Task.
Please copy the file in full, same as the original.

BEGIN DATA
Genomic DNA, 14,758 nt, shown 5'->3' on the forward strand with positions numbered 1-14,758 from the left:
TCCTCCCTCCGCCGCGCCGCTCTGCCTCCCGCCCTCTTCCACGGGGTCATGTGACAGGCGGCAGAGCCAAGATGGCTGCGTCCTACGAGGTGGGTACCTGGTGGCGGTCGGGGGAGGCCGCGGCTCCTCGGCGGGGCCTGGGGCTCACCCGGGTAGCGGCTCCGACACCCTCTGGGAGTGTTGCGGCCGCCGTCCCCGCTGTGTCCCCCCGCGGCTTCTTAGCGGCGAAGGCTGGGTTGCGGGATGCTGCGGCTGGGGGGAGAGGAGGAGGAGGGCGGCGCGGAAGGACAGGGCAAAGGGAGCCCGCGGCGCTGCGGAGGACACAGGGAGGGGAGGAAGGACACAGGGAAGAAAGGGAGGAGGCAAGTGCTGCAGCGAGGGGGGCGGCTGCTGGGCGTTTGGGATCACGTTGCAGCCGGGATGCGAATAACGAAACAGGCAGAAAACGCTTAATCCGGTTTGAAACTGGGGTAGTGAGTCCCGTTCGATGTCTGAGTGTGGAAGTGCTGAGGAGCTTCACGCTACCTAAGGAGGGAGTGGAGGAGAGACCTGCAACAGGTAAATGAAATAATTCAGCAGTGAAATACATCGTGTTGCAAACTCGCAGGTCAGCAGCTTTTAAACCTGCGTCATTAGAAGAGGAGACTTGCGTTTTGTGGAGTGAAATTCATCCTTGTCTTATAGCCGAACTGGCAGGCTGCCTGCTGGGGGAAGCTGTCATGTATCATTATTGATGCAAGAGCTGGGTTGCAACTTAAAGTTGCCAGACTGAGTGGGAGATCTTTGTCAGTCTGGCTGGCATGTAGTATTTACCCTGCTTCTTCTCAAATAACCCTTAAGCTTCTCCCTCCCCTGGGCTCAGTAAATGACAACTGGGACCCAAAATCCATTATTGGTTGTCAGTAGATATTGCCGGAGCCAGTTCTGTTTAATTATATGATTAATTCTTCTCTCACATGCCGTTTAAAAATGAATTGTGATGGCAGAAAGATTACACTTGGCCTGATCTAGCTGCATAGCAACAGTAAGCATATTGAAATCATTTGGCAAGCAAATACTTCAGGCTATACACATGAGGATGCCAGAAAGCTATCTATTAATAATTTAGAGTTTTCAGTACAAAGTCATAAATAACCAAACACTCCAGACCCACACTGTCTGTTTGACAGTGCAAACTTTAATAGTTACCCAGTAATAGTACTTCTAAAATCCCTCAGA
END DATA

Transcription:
Genomic DNA, 14,758 nt, shown 5'->3' on the forward strand with positions numbered 1-14,758 from the left:
TCCTCCCTCCGCCGCGCCGCTCTGCCTCCCGCCCTCTTCCACGGGGTCATGTGACAGGCGGCAGAGCCAAGATGGCTGCGTCCTACGAGGTGGGTACCTGGTGGCGGTCGGGGGAGGCCGCGGCTCCTCGGCGGGGCCTGGGGCTCACCCGGGTAGCGGCTCCGACACCCTCTGGGAGTGTTGCGGCCGCCGTCCCCGCTGTGTCCCCCCGCGGCTTCTTAGCGGCGAAGGCTGGGTTGCGGGATGCTGCGGCTGGGGGGAGAGGAGGAGGAGGGCGGCGCGGAAGGACAGGGCAAAGGGAGCCCGCGGCGCTGCGGAGGACACAGGGAGGGGAGGAAGGACACAGGGAAGAAAGGGAGGAGGCAAGTGCTGCAGCGAGGGGGGCGGCTGCTGGGCGTTTGGGATCACGTTGCAGCCGGGATGCGAATAACGAAACAGGCAGAAAACGCTTAATCCGGTTTGAAACTGGGGTAGTGAGTCCCGTTCGATGTCTGAGTGTGGAAGTGCTGAGGAGCTTCACGCTACCTAAGGAGGGAGTGGAGGAGAGACCTGCAACAGGTAAATGAAATAATTCAGCAGTGAAATACATCGTGTTGCAAACTCGCAGGTCAGCAGCTTTTAAACCTGCGTCATTAGAAGAGGAGACTTGCGTTTTGTGGAGTGAAATTCATCCTTGTCTTATAGCCGAACTGGCAGGCTGCCTGCTGGGGGAAGCTGTCATGTATCATTATTGATGCAAGAGCTGGGTTGCAACTTAAAGTTGCCAGACTGAGTGGGAGATCTTTGTCAGTCTGGCTGGCATGTAGTATTTACCCTGCTTCTTCTCAAATAACCCTTAAGCTTCTCCCTCCCCTGGGCTCAGTAAATGACAACTGGGACCCAAAATCCATTATTGGTTGTCAGTAGATATTGCCGGAGCCAGTTCTGTTTAATTATATGATTAATTCTTCTCTCACATGCCGTTTAAAAATGAATTGTGATGGCAGAAAGATTACACTTGGCCTGATCTAGCTGCATAGCAACAGTAAGCATATTGAAATCATTTGGCAAGCAAATACTTCAGGCTATACACATGAGGATGCCAGAAAGCTATCTATTAATAATTTAGAGTTTTCAGTACAAAGTCATAAATAACCAAACACTCCAGACCCACACTGTCTGTTTGACAGTGCAAACTTTAATAGTTACCCAGTAATAGTACTTCTAAAATCCCTCAGA